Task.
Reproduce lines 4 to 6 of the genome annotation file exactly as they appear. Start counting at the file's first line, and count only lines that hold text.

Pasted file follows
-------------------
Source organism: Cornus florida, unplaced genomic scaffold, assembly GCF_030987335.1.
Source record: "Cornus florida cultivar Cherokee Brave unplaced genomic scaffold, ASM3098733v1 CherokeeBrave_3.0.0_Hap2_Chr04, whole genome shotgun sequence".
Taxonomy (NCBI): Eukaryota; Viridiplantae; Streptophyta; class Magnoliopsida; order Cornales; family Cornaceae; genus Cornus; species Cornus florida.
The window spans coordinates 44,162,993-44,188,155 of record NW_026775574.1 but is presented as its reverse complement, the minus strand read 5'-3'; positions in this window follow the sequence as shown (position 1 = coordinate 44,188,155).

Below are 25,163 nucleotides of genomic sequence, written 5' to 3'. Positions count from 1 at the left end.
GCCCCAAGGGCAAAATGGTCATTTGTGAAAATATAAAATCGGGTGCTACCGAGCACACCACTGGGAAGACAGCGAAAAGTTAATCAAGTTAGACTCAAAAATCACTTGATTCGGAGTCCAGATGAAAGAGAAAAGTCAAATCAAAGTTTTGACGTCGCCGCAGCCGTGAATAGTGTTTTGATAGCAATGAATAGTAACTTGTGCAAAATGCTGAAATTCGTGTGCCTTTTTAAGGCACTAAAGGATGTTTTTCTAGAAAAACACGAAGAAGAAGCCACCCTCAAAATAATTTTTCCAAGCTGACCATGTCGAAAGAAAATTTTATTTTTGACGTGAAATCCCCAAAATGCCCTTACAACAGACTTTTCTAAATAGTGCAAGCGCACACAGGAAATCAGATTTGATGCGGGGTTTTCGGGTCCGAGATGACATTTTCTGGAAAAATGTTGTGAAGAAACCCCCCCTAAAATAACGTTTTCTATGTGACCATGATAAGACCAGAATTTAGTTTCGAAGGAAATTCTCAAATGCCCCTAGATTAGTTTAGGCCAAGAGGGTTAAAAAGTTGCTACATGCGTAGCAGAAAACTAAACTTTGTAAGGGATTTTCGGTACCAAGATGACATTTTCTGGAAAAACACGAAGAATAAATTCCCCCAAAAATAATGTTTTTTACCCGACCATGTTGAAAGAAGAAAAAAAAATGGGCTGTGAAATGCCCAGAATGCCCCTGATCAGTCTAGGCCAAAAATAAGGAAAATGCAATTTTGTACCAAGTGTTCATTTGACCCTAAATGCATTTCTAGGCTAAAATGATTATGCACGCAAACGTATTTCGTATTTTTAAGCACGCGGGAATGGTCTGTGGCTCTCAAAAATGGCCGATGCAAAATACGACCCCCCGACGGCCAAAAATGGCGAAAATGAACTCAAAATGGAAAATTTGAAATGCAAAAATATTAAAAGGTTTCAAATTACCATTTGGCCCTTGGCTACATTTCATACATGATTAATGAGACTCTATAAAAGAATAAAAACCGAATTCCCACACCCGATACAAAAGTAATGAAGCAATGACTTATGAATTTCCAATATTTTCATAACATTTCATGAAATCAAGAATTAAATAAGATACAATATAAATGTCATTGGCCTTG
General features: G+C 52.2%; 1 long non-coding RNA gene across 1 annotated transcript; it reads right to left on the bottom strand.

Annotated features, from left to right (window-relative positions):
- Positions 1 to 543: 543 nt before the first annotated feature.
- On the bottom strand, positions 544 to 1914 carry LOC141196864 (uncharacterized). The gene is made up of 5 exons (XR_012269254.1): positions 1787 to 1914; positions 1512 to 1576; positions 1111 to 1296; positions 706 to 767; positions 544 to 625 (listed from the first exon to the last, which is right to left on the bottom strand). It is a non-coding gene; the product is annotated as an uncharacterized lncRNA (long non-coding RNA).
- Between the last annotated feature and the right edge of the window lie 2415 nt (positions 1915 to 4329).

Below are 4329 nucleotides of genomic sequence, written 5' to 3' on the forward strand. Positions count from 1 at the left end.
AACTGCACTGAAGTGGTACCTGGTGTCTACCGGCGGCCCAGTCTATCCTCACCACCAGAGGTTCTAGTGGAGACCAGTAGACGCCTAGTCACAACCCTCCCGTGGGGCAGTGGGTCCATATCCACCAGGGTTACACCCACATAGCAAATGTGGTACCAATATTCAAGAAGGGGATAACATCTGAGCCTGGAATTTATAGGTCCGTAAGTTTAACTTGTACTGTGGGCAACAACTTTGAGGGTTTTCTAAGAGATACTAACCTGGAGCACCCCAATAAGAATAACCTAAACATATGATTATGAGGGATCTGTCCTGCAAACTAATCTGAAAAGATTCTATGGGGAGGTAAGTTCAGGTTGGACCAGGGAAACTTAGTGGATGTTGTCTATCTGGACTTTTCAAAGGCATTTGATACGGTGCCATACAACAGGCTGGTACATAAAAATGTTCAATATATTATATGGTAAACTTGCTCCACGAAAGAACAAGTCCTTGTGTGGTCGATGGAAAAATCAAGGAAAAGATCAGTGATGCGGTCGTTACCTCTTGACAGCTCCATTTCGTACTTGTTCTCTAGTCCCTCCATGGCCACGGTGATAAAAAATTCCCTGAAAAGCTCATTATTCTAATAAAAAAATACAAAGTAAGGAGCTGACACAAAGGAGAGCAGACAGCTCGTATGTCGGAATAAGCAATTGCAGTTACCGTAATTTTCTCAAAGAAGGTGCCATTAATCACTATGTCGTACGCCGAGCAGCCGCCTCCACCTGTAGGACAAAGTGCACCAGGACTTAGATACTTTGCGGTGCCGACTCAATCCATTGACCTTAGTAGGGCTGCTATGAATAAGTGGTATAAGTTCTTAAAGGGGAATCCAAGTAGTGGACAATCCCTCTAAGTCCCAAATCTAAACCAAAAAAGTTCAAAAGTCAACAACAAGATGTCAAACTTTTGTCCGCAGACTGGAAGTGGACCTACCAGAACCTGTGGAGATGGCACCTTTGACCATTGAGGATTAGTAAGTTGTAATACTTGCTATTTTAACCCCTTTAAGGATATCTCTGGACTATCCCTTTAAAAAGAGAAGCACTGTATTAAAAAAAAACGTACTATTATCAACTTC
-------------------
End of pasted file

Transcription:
The window spans coordinates 44,162,993-44,188,155 of record NW_026775574.1 but is presented as its reverse complement, the minus strand read 5'-3'; positions in this window follow the sequence as shown (position 1 = coordinate 44,188,155).

Below are 25,163 nucleotides of genomic sequence, written 5' to 3'. Positions count from 1 at the left end.
GCCCCAAGGGCAAAATGGTCATTTGTGAAAATATAAAATCGGGTGCTACCGAGCACACCACTGGGAAGACAGCGAAAAGTTAATCAAGTTAGACTCAAAAATCACTTGATTCGGAGTCCAGATGAAAGAGAAAAGTCAAATCAAAGTTTTGACGTCGCCGCAGCCGTGAATAGTGTTTTGATAGCAATGAATAGTAACTTGTGCAAAATGCTGAAATTCGTGTGCCTTTTTAAGGCACTAAAGGATGTTTTTCTAGAAAAACACGAAGAAGAAGCCACCCTCAAAATAATTTTTCCAAGCTGACCATGTCGAAAGAAAATTTTATTTTTGACGTGAAATCCCCAAAATGCCCTTACAACAGACTTTTCTAAATAGTGCAAGCGCACACAGGAAATCAGATTTGATGCGGGGTTTTCGGGTCCGAGATGACATTTTCTGGAAAAATGTTGTGAAGAAACCCCCCCTAAAATAACGTTTTCTATGTGACCATGATAAGACCAGAATTTAGTTTCGAAGGAAATTCTCAAATGCCCCTAGATTAGTTTAGGCCAAGAGGGTTAAAAAGTTGCTACATGCGTAGCAGAAAACTAAACTTTGTAAGGGATTTTCGGTACCAAGATGACATTTTCTGGAAAAACACGAAGAATAAATTCCCCCAAAAATAATGTTTTTTACCCGACCATGTTGAAAGAAGAAAAAAAAATGGGCTGTGAAATGCCCAGAATGCCCCTGATCAGTCTAGGCCAAAAATAAGGAAAATGCAATTTTGTACCAAGTGTTCATTTGACCCTAAATGCATTTCTAGGCTAAAATGATTATGCACGCAAACGTATTTCGTATTTTTAAGCACGCGGGAATGGTCTGTGGCTCTCAAAAATGGCCGATGCAAAATACGACCCCCCGACGGCCAAAAATGGCGAAAATGAACTCAAAATGGAAAATTTGAAATGCAAAAATATTAAAAGGTTTCAAATTACCATTTGGCCCTTGGCTACATTTCATACATGATTAATGAGACTCTATAAAAGAATAAAAACCGAATTCCCACACCCGATACAAAAGTAATGAAGCAATGACTTATGAATTTCCAATATTTTCATAACATTTCATGAAATCAAGAATTAAATAAGATACAATATAAATGTCATTGGCCTTG